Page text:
Featured Research

from universities, journals, and other organizations

Should eBay sellers be trusted?

Date:
November 13, 2009
Source:
Inderscience
Summary:
A new study suggests that unscrupulous vendors on the online marketplace eBay can easily buy a good reputation and so circumvent recent efforts by the company to prevent feedback fraud.

A new study to be published in the International Journal of Electronic Business suggests that unscrupulous vendors on the online marketplace eBay can easily buy a good reputation and so circumvent recent efforts by the company to prevent feedback fraud.

Related Articles


eBay, the online marketplace has grown considerably since its inception as an online auction service. Today, there are millions of vendors using the service to sell everything from gadgets and gardening tools to staple guns and computer chips. After each transaction buyer and seller alike have the opportunity to leave feedback about their interaction. If a transaction goes well and the buyer is happy with the item received, then they will usually leave positive feedback. The more positive feedback a vendor accrues the better their chances of getting the next sale if there is a competitor with poorer feedback.

eBay recently revised its feedback policy to avoid retaliatory feedback from both sides arising from minor complaints. It also endeavours to police the reputation system as a whole to prevent both buyers and sellers from garnering unwarranted positive feedback.

One loophole, known as "feedback purchase," however, still exists. In its crudest form this might amount to a seller offering ten low-value items with a very low "Buy It Now" and free shipping. They fulfil each purchase quickly and gain ten positive feedback points. Then, after accumulating this positive feedback, they immediately start selling their more expensive target good, such as plasma televisions. Given that they gained positive feedback for selling paperclips, for instance, it might be said that they have essentially bought their good reputation.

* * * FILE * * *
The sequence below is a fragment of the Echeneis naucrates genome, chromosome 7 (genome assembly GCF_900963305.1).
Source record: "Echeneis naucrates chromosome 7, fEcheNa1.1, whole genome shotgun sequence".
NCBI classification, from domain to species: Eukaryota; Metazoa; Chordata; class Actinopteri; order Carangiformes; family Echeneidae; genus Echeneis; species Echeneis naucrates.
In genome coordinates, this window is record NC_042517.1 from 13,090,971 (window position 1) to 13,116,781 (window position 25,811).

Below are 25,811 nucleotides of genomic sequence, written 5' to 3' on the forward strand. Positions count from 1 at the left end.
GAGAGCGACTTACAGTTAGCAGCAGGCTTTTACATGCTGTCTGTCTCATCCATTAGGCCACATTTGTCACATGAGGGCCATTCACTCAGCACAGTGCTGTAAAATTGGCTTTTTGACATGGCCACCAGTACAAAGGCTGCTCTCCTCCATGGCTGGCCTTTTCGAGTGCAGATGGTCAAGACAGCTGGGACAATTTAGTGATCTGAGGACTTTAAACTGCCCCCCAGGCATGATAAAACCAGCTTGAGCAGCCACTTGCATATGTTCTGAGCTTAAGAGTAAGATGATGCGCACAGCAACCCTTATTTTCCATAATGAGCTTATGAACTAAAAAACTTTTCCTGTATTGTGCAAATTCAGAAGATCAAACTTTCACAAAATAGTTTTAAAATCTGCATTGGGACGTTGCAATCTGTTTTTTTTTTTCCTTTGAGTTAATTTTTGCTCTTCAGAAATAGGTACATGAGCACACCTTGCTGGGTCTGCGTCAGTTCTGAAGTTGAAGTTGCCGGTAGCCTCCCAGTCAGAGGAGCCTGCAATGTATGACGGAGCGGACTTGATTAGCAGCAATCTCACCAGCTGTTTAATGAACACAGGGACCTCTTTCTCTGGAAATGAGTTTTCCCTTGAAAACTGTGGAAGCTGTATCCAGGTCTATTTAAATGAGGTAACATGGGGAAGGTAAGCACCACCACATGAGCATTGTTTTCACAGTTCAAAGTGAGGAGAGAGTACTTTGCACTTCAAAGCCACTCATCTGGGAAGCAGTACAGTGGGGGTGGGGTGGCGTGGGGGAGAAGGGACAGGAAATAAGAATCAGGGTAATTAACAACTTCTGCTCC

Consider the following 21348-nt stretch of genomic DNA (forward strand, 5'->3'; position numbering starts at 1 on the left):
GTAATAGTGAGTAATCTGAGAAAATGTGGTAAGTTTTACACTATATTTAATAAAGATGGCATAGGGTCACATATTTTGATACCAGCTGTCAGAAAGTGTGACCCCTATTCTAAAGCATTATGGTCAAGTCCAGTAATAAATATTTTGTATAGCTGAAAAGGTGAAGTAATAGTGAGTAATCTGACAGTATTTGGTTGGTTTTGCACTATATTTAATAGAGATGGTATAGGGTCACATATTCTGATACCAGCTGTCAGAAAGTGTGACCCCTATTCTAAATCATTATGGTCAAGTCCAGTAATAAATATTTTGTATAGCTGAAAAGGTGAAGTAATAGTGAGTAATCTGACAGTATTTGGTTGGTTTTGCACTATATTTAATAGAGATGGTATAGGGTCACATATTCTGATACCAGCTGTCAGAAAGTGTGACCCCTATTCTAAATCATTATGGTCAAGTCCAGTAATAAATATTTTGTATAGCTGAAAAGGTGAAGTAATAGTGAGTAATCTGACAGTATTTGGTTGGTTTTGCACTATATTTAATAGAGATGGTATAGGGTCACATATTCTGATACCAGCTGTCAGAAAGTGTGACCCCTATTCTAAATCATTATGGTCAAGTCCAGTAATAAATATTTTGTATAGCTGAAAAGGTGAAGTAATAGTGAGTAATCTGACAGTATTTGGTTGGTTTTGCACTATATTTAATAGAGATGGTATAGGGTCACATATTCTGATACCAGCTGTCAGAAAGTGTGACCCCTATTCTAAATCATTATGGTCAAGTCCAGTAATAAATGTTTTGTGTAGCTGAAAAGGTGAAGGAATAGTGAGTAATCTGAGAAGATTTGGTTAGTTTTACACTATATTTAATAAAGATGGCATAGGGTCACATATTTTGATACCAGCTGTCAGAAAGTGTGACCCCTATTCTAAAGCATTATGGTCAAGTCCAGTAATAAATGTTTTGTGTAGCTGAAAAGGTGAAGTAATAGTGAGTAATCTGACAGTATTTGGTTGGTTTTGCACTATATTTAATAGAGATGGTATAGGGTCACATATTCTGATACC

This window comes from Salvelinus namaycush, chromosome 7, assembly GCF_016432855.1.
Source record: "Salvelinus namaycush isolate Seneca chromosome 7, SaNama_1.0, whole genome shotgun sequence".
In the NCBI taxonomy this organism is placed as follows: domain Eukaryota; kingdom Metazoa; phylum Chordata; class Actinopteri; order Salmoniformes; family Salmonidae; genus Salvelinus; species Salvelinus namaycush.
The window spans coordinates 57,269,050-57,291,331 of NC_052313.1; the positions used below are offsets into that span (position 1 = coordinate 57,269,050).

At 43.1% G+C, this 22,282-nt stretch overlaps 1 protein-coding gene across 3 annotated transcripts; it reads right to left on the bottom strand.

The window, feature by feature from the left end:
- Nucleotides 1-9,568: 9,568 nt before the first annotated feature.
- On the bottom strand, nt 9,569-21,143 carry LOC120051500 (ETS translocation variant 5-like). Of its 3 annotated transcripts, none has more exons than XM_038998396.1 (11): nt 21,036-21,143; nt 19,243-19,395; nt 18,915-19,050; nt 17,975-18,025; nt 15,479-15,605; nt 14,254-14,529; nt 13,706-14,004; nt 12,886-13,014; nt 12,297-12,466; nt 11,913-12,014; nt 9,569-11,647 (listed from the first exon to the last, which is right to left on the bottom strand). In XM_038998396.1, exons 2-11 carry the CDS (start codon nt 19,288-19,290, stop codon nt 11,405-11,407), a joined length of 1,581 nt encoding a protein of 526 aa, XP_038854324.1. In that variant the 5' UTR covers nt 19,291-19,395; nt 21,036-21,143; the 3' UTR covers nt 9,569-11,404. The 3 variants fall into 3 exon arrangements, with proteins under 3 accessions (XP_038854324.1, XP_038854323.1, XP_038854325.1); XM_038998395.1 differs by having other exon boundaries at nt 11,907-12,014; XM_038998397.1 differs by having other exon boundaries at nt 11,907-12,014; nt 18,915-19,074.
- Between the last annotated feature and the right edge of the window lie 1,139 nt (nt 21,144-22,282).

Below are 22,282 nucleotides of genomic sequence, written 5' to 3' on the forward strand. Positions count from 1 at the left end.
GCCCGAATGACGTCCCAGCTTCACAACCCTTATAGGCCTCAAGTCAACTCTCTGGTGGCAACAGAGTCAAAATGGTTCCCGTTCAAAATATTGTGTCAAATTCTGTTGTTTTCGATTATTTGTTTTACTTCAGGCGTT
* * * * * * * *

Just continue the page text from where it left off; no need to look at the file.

Some sellers are so unscrupulous as to simply sell dozens of virtual items to "associates" in order to increase their positive feedback. The cost to such vendors are the transaction fees taken by eBay for the "sale." One can imagine that a large degree of positive feedback could be purchased very quickly using hundreds of dummy buyer accounts in this way. Unfortunately, eBay has lowered listings costs so that this type of fraud is even more attractive.

Now, Federico Dini of Consip S.p.A., and Giancarlo Spagnolo of the Faculty of Economics, at the University of Rome Tor Vergata, Italy, have carried out various field experiments with the eBay system to demonstrate that feedback purchase is very much a reality.

"One potential long-term consequence of feedback purchase, and more generally of feedback manipulation, is to compromise the reliability of information produced by, and trust in, the feedback mechanisms," say the researchers. This could apply equally to other ecommerce sites involving feedback systems, such as Amazon Marketplace and others.

"Our policy suggestions for eBay are to increase the fixed fee component to make extremely low value exchanges more costly, possibly reducing the proportional fee component, and to display the transactions' value with no limits on time," the team adds. Moreover, as was ever the case in ancient Rome: "caveat emptor," let the buyer beware.